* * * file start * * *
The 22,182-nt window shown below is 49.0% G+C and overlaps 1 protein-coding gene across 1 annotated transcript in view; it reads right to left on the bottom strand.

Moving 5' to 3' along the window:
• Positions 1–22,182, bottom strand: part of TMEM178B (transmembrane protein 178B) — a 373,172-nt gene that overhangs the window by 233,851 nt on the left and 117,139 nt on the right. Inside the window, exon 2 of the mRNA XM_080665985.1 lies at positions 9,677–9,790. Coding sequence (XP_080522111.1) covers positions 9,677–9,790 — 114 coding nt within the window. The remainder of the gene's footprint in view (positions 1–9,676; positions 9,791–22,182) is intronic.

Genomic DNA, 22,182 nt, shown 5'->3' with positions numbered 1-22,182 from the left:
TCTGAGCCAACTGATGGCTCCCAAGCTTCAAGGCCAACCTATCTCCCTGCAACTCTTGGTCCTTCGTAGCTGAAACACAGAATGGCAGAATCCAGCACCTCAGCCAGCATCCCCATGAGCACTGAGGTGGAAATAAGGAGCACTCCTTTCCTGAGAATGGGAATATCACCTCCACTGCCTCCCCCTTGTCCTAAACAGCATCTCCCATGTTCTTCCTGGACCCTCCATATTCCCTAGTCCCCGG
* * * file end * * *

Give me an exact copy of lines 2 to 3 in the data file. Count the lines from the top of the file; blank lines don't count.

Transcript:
Moving 5' to 3' along the window:
• Positions 1–22,182, bottom strand: part of TMEM178B (transmembrane protein 178B) — a 373,172-nt gene that overhangs the window by 233,851 nt on the left and 117,139 nt on the right. Inside the window, exon 2 of the mRNA XM_080665985.1 lies at positions 9,677–9,790. Coding sequence (XP_080522111.1) covers positions 9,677–9,790 — 114 coding nt within the window. The remainder of the gene's footprint in view (positions 1–9,676; positions 9,791–22,182) is intronic.